Thursday Are So Tight, They've Moved In Together

Stop talking about the band breaking up, singer Geoff Rickly pleads.

In rock and roll, rumors of band breakups are as common as they are unfounded. Yet for some reason, Geoff Rickly's been having trouble convincing the rest of the world that all's well in paradise, and he's done everything short of financing his own late-night infomercial.

Just to reiterate, "we're not broken up," the Thursday singer said recently (see "Despite Everything They Said, Thursday Aren't Breaking Up"). "I think we kind of were headed that way for a while, and I was sure it was going to happen for a while."

Thursday are so tight, they've even moved in together, holing up in a loft apartment in Hoboken, New Jersey, in early December to write a follow-up to 2003's War All the Time. So far, Rickly said, they've managed to write parts of at least a dozen songs.

To be fair, Rickly shoulders a lot of the blame for all the breakup talk: He told more than one publication he was "sure" Thursday were done following the band's stint on the Cure's summer tour. He's been on the defensive ever since, even writing an open letter in Alternative Press in which he emphatically wrote, "Thursday will never break up, because we're not a band: we're a family."

But despite his best efforts, the rumor mill continues to churn out speculation that's been fueled, in part, by Rickly's own side interests, as well as his candor.

The frontman for the pride of New Jersey's screamo scene recently announced he'd be teaming up with Glassjaw's Daryl Palumbo — his band, too, the subject of breakup whisperings recently — to launch a new, yet-to-be-named grind band with Eyeball Records founder Alex Saavedra and members of Made Out of Babies and the Number 12 Looks Like You. He's also lending his talents to Bolt Thrower, providing vocals for the band's new record following the recent departure of Dave Ingram.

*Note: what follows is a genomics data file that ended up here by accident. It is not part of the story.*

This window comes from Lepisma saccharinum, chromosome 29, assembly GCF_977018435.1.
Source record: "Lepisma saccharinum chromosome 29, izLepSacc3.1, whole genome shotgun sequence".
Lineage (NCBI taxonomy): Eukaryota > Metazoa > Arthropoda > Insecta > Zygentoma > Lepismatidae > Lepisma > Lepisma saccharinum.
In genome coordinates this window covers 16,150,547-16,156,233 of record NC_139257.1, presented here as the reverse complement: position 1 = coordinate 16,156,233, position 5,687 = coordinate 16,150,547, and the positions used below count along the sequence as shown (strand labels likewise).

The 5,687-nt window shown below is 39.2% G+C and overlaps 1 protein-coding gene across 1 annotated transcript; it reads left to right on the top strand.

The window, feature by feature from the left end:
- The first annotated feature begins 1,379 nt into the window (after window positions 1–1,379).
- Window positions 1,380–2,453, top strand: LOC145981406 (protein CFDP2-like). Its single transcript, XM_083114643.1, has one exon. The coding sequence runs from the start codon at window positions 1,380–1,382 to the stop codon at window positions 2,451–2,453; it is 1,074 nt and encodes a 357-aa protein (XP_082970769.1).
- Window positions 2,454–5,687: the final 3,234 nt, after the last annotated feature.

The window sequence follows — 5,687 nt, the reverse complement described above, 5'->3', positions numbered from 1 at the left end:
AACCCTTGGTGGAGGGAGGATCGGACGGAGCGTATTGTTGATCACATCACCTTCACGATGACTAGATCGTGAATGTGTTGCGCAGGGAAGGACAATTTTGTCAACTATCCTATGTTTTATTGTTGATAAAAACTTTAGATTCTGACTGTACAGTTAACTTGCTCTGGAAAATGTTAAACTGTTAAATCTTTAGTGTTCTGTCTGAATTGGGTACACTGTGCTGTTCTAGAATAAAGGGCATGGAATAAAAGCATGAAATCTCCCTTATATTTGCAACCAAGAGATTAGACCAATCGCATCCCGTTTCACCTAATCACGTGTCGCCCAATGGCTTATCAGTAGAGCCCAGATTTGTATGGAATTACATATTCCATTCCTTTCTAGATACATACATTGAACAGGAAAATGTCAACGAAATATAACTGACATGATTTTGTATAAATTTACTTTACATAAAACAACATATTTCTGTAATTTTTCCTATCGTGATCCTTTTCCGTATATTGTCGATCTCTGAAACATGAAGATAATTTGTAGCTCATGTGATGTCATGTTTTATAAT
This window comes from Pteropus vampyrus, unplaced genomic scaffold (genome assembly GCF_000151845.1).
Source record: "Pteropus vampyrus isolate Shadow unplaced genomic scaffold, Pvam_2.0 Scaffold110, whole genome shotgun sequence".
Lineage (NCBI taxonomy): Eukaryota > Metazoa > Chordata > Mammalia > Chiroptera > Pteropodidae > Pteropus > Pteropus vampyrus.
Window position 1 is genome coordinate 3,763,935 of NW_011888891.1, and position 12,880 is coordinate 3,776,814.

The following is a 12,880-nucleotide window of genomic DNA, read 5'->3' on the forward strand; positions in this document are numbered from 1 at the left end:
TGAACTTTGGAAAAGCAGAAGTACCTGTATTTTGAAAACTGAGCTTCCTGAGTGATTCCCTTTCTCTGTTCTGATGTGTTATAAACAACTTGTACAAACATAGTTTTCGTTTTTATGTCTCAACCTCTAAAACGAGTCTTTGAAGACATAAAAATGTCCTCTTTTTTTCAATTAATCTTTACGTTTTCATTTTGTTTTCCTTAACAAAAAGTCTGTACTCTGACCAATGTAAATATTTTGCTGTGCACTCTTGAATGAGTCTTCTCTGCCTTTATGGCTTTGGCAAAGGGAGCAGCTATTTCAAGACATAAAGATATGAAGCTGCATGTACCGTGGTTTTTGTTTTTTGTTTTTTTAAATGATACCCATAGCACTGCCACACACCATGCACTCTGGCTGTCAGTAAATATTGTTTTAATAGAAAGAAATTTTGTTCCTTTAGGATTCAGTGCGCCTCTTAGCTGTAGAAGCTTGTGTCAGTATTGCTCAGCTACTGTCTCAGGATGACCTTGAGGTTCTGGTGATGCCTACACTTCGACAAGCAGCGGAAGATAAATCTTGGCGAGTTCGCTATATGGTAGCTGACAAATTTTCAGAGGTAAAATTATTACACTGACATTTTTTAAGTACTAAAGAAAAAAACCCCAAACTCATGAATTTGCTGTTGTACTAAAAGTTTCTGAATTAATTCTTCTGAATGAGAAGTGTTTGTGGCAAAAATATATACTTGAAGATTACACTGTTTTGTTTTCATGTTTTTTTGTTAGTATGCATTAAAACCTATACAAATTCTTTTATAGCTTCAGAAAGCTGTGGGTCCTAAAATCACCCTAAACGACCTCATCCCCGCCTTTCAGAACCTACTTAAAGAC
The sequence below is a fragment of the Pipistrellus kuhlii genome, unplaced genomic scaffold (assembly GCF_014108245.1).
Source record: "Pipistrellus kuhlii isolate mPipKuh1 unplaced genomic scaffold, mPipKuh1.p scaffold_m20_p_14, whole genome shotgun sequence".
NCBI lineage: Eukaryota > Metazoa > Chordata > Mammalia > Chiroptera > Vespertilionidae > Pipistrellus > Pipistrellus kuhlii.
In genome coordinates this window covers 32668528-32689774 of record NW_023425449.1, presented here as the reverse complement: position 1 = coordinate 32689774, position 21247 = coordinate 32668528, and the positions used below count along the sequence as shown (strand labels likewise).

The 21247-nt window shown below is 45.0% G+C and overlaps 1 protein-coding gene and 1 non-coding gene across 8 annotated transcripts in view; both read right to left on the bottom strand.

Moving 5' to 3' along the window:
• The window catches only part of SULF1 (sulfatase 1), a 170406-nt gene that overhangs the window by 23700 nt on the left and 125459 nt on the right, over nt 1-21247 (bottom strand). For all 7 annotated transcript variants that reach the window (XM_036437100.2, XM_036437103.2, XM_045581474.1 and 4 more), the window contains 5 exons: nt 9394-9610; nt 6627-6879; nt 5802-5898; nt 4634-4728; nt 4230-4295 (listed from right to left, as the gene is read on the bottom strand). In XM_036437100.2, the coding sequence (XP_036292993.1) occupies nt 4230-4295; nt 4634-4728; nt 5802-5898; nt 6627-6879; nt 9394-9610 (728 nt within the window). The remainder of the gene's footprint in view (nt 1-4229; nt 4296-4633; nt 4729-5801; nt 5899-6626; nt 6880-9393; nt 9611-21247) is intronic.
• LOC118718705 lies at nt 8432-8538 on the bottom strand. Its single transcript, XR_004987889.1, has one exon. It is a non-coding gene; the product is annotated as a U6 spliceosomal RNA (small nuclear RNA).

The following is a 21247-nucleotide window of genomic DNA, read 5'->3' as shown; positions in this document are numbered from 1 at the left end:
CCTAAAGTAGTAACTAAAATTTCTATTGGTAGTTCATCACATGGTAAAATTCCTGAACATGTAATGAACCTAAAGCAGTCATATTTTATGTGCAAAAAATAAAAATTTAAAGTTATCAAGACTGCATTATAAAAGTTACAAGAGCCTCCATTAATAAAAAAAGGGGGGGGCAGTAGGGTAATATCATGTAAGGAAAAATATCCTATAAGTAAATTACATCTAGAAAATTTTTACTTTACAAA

But for the last time — Thursday are just fine. "It's funny because once we sort of decided that it was done, we still had one tour left, and we were determined to honor that commitment," he explained. "Over the course of that tour," 2004's Warped Tour, "all of the problems that were sort of pushing us toward breaking up started getting worked on. Right now, it feels like when we first started the band, and it's nice."

Thursday are even testing out some new instruments: "We've all been trying to learn some different instruments so that we can change around a little bit more and play around with stuff a little more." Perhaps because of that, they've decided to take their time with this next record.

"I feel like for a while, people really wanted us to be the leaders of the clique screamo thing, and that's something we never wanted to be," Rickly said. "The fact that other bands had come along and gotten so much bigger than us, and that people think we've broken up and disappeared, it's sort of a blessing because we can go back to sort of where we were comfortable; we want to give ourselves some room to get back to what we were really going for in the first place."

In related news, Palumbo's disco-meets-hardcore hybrid Head Automatica have been forced to cancel all the dates of their U.K. tour with the Used due to a Crohn's Disease relapse. Palumbo has been living with the condition for most of his life, and this is not the first time he's had to nix shows because of it.

Rickly confirmed that Palumbo's being treated in a London hospital and is expected to return to New York in the coming weeks to continue his recovery. Head Automatica's upcoming North American tour with Sugarcult and Hopesfall is not expected to be affected.